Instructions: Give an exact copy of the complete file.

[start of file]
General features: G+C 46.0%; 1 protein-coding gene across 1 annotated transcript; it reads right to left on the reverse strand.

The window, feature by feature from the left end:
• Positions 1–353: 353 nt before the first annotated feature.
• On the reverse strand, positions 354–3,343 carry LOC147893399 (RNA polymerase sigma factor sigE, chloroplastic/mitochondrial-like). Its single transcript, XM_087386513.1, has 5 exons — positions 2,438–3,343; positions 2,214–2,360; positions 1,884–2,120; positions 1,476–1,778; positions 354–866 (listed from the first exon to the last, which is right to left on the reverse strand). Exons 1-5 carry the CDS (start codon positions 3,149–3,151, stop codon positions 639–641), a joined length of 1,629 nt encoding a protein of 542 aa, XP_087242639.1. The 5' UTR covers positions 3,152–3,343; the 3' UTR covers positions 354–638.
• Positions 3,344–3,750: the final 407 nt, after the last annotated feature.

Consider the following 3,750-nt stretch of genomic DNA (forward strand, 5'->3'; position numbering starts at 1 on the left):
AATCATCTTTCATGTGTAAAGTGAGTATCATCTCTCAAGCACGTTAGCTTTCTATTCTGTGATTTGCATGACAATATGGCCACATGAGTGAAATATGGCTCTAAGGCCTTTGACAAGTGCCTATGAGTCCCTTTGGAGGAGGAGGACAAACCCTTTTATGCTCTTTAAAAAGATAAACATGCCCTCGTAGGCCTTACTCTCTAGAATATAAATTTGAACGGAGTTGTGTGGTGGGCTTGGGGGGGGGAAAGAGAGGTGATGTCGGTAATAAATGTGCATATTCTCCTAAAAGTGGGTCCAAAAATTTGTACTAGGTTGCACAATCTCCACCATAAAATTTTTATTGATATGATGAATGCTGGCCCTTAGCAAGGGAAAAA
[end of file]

General features: G+C 46.0%; 1 protein-coding gene across 1 annotated transcript; it reads right to left on the reverse strand.

The window, feature by feature from the left end:
• Positions 1–353: 353 nt before the first annotated feature.
• On the reverse strand, positions 354–3,343 carry LOC147893399 (RNA polymerase sigma factor sigE, chloroplastic/mitochondrial-like). Its single transcript, XM_087386513.1, has 5 exons — positions 2,438–3,343; positions 2,214–2,360; positions 1,884–2,120; positions 1,476–1,778; positions 354–866 (listed from the first exon to the last, which is right to left on the reverse strand). Exons 1-5 carry the CDS (start codon positions 3,149–3,151, stop codon positions 639–641), a joined length of 1,629 nt encoding a protein of 542 aa, XP_087242639.1. The 5' UTR covers positions 3,152–3,343; the 3' UTR covers positions 354–638.
• Positions 3,344–3,750: the final 407 nt, after the last annotated feature.

Consider the following 3,750-nt stretch of genomic DNA (forward strand, 5'->3'; position numbering starts at 1 on the left):
AATCATCTTTCATGTGTAAAGTGAGTATCATCTCTCAAGCACGTTAGCTTTCTATTCTGTGATTTGCATGACAATATGGCCACATGAGTGAAATATGGCTCTAAGGCCTTTGACAAGTGCCTATGAGTCCCTTTGGAGGAGGAGGACAAACCCTTTTATGCTCTTTAAAAAGATAAACATGCCCTCGTAGGCCTTACTCTCTAGAATATAAATTTGAACGGAGTTGTGTGGTGGGCTTGGGGGGGGGAAAGAGAGGTGATGTCGGTAATAAATGTGCATATTCTCCTAAAAGTGGGTCCAAAAATTTGTACTAGGTTGCACAATCTCCACCATAAAATTTTTATTGATATGATGAATGCTGGCCCTTAGCAAGGGAAAAA